The rude boys and girls were out in force to welcome The Specials back to Brixton at the end of their month-long tour of Britain. The 2 Tone, punk-influenced ska revivalists may have their been in their youthful prime more than 30 years ago, but since re-forming in 2009 the band has proved that they still know how to put on a good show.
They seem to have settled for performing their original songs to adoring fans rather than producing any new material, but the real strength of their two studio albums was their spontaneous, live appeal anyway. The Specials have always been consummate entertainers.
Unfortunately, main songwriter/keyboardist Jerry Dammers remains out of the loop, with his dynamic Hammond organ sound sorely missed, and sadly toaster Neville Staple has recently had to drop out due to ill health so his lively stage antics are also lacking. This puts more weight on the surviving five members, with the backing of extra musicians including horn and string players. But even if some of the anarchic energy and edgy humour has gone, The Specials don’t disappoint as they get the crowd skanking and singing along.
Their 90-minute set features almost all of the back catalogue, with most of the best-loved songs coming from their first album. Kicking off with the football-terrace-like chants of Concrete Jungle, the band give a good account of songs such as the Prince Buster number Gangsters, the angrily anti-establishment Rat Race, the irresistibly lilting A Message To You Rudy and the funny but poignant Too Much Too Young. There’s also a spookily atmospheric version of Ghost Town, a classic expression of urban decay and youth disaffection that captured the spirit around the time of the 1981 riots, which exploded close to the Brixton Academy of course. Much of the pointed social commentary in the songs’ lyrics still rings true today.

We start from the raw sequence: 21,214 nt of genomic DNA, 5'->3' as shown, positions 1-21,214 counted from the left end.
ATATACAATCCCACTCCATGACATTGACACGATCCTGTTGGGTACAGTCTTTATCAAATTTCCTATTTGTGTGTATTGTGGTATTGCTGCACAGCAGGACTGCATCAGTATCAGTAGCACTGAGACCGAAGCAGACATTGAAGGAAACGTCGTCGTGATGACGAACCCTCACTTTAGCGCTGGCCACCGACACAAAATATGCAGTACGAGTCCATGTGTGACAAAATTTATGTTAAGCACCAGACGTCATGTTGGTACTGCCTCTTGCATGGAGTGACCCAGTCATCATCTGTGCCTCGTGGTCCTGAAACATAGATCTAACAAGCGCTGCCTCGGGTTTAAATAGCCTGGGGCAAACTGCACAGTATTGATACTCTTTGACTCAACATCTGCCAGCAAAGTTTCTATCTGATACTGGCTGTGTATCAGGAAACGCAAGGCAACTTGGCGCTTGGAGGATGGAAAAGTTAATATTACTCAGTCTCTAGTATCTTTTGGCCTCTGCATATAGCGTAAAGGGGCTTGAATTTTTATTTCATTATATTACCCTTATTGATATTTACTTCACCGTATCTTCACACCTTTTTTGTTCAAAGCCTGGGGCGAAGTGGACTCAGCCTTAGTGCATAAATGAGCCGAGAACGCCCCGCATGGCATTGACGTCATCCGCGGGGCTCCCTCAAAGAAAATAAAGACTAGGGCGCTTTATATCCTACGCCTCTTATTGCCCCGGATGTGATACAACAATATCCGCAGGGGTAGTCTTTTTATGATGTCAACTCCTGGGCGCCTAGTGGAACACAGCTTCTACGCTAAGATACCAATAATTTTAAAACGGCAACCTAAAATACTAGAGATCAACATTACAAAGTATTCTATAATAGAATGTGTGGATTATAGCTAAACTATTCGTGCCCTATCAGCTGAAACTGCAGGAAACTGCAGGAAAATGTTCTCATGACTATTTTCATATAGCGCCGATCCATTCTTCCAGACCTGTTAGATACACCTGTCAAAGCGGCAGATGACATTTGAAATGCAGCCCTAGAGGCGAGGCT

The first encore, a cover of Bob Dylan’s protest song Maggie’s Farm, is presumably a reference to the lately departed and not much lamented Margaret Thatcher, but it doesn’t really work as a reggae song. The mood relaxes with Enjoy Yourself (It’s Later Than You Think) and becomes positively mellow in the closing Skatalites song You’re Wondering Now, with an extended chorus as the crowd join in not wanting the show to end.
Fronted by lead singer Terry Hall and second vocalist/rhythm guitarist Lynval Golding, the black-suit-clad band look and sound pretty sharp, even if there is less movement on stage than in the past. However, there is plenty of movement among the audience, a mixed bunch but predominantly white, middle-aged males wearing mod/skinhead-style gear, including Fred Perry shirts, pork-pie hats and braces. In a reminder of The Specials’ Rock Against Racism roots, Hall has one rant about how “Luis Suarez should be thrown out of football”, but overall the evening is dedicated to good-time vibes – which the band deliver aplenty.